You won't—trust me on this—be attending SIFF online next year. That said, let us now praise online cinema, and a theater that requires no dressing up, no overt fabulousness, and no valet parking. And if your shoes stick to the floor or the popcorn's stale, that's your problem.
Ideally, you'll have three tools at your online filmgoing disposal. The first, a big fat chunk of bandwidth, is of course a lovely and welcome addition to any adventure. The second is a big fat chunk of video RAM, which not only creates a pleasing symmetry to the bandwidth, but keeps your machine from imploding in the middle of things. (Mac users, your mileage may vary, and you can just quit your smirking right now.)
Last and most important, if at all possible be sure that you're watching these films while sporting a low to moderate fever—the kind where shapes distort and sound is tinny and the air seems to have turned slightly liquid. At that point, life really does imitate art.
Webcasting has been kicking around for several years, usually in the entourage of would-be impresarios who see the Net as a chance to make the pictures they couldn't foist on Hollywood. (Not that there's anything wrong with that, unless you're trying to make the kind of brainless self-important fare that Hollywood does really well—in which case you may need to find a friend who'll be honest with you about your future in film. You did get that MBA like Mom suggested, right?) These folk have been relatively unsuccessful in their efforts, though unfortunately it's not from lack of trying.
No, the Net is not the place to see big, splashy blockbusters. (I'll make an exception for the Star Wars trailers, though—somehow that just feels right.) But if it's fresh and alluring visions you're seeking, new and oddly pitched voices, consider this: A decent digital-video camera costs less than $2,000 these days, and servers such as VideoFarm.com will give you a gigabyte of space and a suite of editing software for well less than $100/month. Is the bar low enough now?
As the offline world readies its gigaplexes for digital video, a growing number of auteurs have taken their art online. Last week, the Net's first simultaneous online-offline film premiere brought us Dead Broke, made for $800,000 and starring actors you've actually heard of (Paul Sorvino, Tony Roberts, et al.). That bodes well for Web cinema moving beyond the Z-List Actor Syndrome that afflicted CD-ROM games for years. Whether the Net is the next Cannes or Sundance or Seattle depends, however, on filmmakers finding the rhythm of the medium.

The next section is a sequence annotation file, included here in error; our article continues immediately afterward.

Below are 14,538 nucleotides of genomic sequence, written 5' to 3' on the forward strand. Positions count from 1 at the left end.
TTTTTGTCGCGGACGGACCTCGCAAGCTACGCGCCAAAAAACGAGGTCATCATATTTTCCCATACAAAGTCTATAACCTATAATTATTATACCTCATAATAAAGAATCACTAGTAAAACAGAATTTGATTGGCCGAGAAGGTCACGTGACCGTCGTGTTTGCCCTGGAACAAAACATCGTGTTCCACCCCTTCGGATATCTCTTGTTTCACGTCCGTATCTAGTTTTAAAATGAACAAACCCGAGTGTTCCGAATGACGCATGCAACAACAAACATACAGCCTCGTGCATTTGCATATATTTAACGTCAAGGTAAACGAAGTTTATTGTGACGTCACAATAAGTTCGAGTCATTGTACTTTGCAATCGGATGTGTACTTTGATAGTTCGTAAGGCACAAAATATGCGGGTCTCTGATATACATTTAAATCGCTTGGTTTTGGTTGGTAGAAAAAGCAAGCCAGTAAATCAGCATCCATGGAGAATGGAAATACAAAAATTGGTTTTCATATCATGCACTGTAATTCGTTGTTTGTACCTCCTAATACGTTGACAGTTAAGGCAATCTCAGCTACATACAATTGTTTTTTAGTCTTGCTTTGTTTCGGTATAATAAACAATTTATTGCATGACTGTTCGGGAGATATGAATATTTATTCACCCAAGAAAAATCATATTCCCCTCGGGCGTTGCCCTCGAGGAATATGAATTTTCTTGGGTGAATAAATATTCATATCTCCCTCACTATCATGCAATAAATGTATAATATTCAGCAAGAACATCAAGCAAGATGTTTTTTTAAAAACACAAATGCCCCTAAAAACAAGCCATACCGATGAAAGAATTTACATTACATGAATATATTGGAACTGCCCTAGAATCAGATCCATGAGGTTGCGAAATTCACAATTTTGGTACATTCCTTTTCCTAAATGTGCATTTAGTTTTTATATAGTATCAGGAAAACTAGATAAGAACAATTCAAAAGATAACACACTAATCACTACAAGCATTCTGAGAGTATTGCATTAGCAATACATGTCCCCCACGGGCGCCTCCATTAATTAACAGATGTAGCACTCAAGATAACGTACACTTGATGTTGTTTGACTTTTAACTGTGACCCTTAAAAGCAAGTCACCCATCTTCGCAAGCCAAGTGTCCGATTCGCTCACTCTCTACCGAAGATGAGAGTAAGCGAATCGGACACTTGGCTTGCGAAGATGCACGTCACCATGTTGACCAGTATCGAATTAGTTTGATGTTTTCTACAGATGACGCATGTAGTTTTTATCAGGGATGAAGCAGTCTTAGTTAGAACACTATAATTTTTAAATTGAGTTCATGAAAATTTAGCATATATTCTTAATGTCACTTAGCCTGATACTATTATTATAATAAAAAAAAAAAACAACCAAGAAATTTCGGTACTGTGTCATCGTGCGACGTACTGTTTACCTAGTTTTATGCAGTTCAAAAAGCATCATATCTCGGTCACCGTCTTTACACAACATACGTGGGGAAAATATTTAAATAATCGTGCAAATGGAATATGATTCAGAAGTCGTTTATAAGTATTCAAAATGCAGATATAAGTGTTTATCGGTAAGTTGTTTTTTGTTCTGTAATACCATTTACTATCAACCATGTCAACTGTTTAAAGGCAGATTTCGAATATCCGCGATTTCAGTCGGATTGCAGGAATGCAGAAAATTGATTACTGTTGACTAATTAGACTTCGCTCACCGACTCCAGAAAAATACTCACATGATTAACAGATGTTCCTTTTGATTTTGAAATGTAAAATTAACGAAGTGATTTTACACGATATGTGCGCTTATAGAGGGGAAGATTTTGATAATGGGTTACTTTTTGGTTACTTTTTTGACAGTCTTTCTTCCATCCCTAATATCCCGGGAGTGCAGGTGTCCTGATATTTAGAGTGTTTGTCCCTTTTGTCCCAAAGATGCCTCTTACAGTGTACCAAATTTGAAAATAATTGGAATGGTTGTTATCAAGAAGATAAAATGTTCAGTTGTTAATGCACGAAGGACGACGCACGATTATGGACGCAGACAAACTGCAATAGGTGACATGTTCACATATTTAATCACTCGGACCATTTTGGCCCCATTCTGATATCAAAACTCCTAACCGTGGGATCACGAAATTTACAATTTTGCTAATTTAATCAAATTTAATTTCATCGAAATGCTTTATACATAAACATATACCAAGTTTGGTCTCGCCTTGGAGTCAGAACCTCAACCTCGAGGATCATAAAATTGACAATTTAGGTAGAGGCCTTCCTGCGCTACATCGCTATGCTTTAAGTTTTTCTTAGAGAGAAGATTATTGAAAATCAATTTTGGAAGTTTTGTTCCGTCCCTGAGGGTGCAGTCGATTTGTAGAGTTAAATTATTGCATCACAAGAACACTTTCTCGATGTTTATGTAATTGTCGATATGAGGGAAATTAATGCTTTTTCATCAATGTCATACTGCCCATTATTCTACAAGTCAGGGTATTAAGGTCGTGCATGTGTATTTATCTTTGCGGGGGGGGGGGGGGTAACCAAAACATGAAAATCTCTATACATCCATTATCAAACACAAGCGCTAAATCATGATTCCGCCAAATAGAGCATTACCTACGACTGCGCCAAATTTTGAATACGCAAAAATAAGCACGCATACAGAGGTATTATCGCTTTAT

Short subjects—music video, animation, experimental pieces—fare well online, in part because there's no reason to skip a brief film simply because of theater location ("What, drive 10 miles for an eight-minute film?!"). The Net favors the tapas-bar approach to moviegoing—the strategy that seems plausible at the beginning of SIFF until you factor in parking and other physical-world logistics. Better, it's easy to click out of something that sucks without feeling self-conscious ("Oh, geez, I'm the last one left in the theater besides that guy, and I think he's the director.") And the variety is terrific: Sites like iFilm.net keep a rotating selection of fresh dainties available.
Live action, though, isn't Webcasting's strong suit. Lips and the words they speak are often out of sync. Images jerk and jitter. The viewing screen is rarely larger than a sticky note—and when the "projector" breaks, you're usually facing a reboot. Expect the Net's first "date movie" to premiere approximately never.
In fact, the most successful Webcast to date is a monument to cheap and amateurish animation. Back in 1996, the first South Park "episode" made the rounds online as a Christmas card and became an instant Net classic. (It's a handy download to have in the archive when you're trying to remember what the fuss was all about, and if the show was ever as funny as it was hyped to be. Yes, it was.) Point is, it worked.
Coming full circle is the imminent tankage of the South Park movie in theaters—the bubble burst at Net speed a year ago. They should have stayed in the venue that worked best for them: Online cinema may not be grown up yet, but it is making great strides in being juvenile, with a kind of fevered style.